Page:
if((pbuffer - buffer) == BUFFER_LEN && *(pbuffer-1)!= '\n')
        {
          printf("String too long - maximum %d characters allowed.",
                                                          BUFFER_LEN);
          i--;
          continue;
        }
        *(pbuffer - 1) = '\0';                  /* Add terminator             */
    
        pS[i] = (char*)malloc(pbuffer-buffer);  /* Get memory for string      */
        if(pS[i] == NULL)                       /* Check we actually got some…*/
        {
          printf("\nOut of memory - ending program.");
          return 1;                             /* …Exit if we didn't         */
        }
    
        /* Copy string from buffer to new memory */
        strcpy(pS[i], buffer);
      }
    
      /* Output all the strings */
      printf("\nIn reverse order, the strings you entered are:\n");
      while(--i >= 0)
      {
         printf("\n%s", pS[i] );                /* Display strings last to first */
         free(pS[i]);                           /* Release the memory we got     */
         pS[i] = NULL;                    /* Set pointer back to NULL for safety */
      }
      return 0;
    }
    
    but I can easily understand how this works
    Code:
    /* Program 7.11A  Allocating and freeing memory         */
    #include <stdio.h>
    #include <stdlib.h>
    #include <stdbool.h>
    
    int main(void)
    {
      unsigned long *primes = NULL;       /* Pointer to primes storage area    */
      unsigned long trial = 0;            /* Integer to be tested              */
    
      bool found = false;                 /* Indicates when we find a prime    */
      size_t total = 0;                   /* Number of primes required         */
      size_t count = 0;                   /* Number of primes found            */
    
      printf("How many primes would you like - you'll get at least 4?  ");
      scanf("%u", &total);                /* Total is how many we need to find */
      total = total<4U ? 4U:total;        /* Make sure it is at least 4        */
    
      /* Allocate sufficient memory to store the number of primes required */
      primes = (unsigned long *)calloc(total, sizeof(unsigned long));
      if (primes == NULL)
      {
         printf("\nNot enough memory. Hasta la Vista, baby.\n");
         return 1;
      }
    
      /* We know the first three primes     */
      /* so let's give the program a start. */
      *primes = 2UL;                      /* First prime                   */
      *(primes+1) = 3UL;                  /* Second prime                  */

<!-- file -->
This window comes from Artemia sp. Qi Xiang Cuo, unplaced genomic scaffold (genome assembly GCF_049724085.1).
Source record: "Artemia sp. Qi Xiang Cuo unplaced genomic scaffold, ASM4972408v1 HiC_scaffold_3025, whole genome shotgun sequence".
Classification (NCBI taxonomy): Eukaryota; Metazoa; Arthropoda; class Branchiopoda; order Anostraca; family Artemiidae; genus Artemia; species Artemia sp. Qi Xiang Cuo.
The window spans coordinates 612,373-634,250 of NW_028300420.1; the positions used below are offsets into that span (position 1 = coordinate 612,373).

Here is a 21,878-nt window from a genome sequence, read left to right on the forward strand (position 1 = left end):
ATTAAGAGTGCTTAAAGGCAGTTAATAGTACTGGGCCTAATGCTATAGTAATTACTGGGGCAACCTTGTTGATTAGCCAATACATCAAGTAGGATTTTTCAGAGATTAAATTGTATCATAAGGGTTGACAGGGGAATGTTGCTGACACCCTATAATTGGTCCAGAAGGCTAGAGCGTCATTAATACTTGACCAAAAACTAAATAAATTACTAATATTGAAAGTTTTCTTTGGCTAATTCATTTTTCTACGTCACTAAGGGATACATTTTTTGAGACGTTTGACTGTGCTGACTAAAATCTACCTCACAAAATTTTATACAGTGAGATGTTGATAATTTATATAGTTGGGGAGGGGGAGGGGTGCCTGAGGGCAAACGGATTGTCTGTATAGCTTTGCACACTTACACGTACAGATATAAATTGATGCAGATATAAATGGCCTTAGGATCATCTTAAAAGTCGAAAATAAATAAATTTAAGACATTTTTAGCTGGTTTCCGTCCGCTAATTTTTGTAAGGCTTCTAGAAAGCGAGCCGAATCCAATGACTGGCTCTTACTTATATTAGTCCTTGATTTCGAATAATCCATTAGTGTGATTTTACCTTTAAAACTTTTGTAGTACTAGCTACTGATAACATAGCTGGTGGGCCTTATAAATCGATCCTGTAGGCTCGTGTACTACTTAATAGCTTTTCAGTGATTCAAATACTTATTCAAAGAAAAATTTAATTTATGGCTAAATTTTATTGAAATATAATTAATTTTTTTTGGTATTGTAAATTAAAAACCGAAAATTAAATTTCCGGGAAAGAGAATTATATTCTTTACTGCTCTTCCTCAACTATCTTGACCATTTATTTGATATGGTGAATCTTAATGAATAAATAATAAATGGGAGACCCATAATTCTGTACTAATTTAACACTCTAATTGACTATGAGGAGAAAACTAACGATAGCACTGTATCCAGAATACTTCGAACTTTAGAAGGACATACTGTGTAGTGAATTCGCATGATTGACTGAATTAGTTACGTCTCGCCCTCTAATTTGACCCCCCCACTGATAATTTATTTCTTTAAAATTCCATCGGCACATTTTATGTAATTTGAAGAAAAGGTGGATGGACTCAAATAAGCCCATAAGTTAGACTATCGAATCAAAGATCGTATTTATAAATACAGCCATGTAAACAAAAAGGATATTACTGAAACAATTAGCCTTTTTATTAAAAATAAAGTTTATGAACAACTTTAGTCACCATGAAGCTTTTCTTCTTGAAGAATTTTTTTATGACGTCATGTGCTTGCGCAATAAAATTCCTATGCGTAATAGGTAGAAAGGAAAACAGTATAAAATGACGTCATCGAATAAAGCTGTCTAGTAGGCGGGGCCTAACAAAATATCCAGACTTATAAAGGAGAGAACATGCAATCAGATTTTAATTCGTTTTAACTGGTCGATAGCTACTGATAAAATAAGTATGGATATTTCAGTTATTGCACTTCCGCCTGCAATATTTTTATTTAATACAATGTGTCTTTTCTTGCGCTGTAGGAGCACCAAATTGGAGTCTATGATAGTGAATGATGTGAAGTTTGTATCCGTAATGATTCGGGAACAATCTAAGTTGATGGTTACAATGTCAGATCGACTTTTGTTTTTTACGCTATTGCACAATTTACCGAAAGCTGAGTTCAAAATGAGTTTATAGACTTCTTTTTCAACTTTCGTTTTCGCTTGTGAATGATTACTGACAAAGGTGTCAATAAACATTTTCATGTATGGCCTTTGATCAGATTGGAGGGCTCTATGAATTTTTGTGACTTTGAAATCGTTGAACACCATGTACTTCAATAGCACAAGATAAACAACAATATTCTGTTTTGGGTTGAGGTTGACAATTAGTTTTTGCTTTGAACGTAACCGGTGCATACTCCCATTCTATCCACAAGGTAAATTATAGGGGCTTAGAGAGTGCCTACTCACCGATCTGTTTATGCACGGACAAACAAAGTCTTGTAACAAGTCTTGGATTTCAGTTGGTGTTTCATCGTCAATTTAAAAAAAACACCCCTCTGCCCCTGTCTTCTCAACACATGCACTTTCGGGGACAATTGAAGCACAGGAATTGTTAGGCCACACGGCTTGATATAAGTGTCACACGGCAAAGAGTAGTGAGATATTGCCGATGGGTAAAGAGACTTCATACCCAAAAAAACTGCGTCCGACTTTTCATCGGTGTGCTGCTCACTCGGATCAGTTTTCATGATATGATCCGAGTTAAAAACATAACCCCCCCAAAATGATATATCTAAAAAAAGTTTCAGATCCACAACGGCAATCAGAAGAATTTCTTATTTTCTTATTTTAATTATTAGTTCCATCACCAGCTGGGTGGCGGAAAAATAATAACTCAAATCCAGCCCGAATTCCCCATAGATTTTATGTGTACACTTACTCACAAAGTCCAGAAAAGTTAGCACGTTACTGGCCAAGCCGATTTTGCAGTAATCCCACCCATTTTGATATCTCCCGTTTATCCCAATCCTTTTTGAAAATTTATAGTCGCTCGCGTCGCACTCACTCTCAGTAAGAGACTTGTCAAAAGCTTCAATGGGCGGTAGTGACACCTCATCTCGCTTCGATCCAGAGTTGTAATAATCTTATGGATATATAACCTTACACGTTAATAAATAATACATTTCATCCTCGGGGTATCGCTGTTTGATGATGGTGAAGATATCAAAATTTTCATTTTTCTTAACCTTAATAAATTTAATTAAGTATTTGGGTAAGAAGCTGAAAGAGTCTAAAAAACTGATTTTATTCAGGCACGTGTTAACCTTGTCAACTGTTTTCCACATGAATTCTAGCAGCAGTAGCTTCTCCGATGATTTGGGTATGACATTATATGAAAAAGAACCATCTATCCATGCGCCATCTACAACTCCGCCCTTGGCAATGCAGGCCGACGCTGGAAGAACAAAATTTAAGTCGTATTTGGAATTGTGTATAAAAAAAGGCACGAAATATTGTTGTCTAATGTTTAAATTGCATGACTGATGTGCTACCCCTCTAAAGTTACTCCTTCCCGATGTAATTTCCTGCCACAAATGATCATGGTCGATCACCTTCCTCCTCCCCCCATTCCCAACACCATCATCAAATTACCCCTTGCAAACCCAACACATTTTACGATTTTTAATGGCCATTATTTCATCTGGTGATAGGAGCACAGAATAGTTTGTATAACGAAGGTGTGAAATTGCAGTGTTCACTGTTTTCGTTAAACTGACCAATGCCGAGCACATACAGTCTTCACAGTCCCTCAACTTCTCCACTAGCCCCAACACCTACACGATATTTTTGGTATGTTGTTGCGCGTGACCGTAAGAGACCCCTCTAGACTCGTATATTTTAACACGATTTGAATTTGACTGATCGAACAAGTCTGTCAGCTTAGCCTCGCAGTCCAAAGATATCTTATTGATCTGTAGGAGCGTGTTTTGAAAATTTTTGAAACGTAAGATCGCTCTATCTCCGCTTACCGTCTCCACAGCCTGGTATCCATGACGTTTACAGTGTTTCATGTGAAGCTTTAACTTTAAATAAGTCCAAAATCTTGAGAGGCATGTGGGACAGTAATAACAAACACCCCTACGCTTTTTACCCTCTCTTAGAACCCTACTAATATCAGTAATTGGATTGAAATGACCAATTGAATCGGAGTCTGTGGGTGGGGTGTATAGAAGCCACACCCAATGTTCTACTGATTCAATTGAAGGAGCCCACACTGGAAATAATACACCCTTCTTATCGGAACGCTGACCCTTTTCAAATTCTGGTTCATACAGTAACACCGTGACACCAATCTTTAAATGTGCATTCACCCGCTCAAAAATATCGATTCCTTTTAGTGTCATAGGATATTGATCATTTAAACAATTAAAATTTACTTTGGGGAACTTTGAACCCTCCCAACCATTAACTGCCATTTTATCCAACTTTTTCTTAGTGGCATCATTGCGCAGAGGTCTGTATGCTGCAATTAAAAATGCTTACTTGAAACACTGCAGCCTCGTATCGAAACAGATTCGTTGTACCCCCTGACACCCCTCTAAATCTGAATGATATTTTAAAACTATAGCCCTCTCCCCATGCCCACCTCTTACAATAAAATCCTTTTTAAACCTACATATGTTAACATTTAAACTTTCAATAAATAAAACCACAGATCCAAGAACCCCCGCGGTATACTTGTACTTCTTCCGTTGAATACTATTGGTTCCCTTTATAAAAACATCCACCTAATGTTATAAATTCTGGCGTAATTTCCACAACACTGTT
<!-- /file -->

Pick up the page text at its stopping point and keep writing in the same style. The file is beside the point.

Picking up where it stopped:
*(primes+2) = 5UL;                  /* Third prime                   */
      count = 3U;                         /* Number of primes stored       */
      trial = 5U;                         /* Set to the last prime we have */
    
      /* Find all the primes required */
      while(count<total)
      {
        trial += 2UL;                     /* Next value for checking       */
    
        /* Try dividing by each of the primes we have       */
        /* If any divide exactly - the number is not prime  */
        for(size_t i = 0 ; i < count ; i++)
          if(!(found = (trial % *(primes+i))))
            break;                        /* Exit if no remainder          */
    
        if(found)                        /* we got one - if found is true */
          *(primes+count++) = trial;     /* Store it and increment count  */
      }
    
      /* Display primes 5-up */
      for(int i = 0 ; i < total ; i ++)
      {
        if(!(i%5U))
          printf("\n");                   /* Newline after every 5         */
        printf ("%12lu", *(primes+i));
      }
      printf("\n");                       /* Newline for any stragglers    */
    
      free(primes);                       /* Release the memory         */
      return 0;
    }
     
  5. Monado_III
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    Monado_III GBAtemp Advanced Fan

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    Ok, so I talked to my friend and we decided to both use one language (likely C). thanks for helping.

    btw, does anyone know of any api's to make charts and get financial info (in C)
     
  6. JoostinOnline

    JoostinOnline Certified Crash Test Dummy

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    Strings are actually quite similar to pointers in C. Let me try to explain how this code works, where "Line 1" is the first line of main. You may want to copy the code into Programmer's Notepad, Notepad++, or some other text editor with line numbers to follow along. I'll skip the ones that aren't relevant to the main point.

    Line 1: buffer is created, and it is an array (i.e. a list) of 128 (BUFFER_LEN) characters. 128 bytes of memory has been allocated.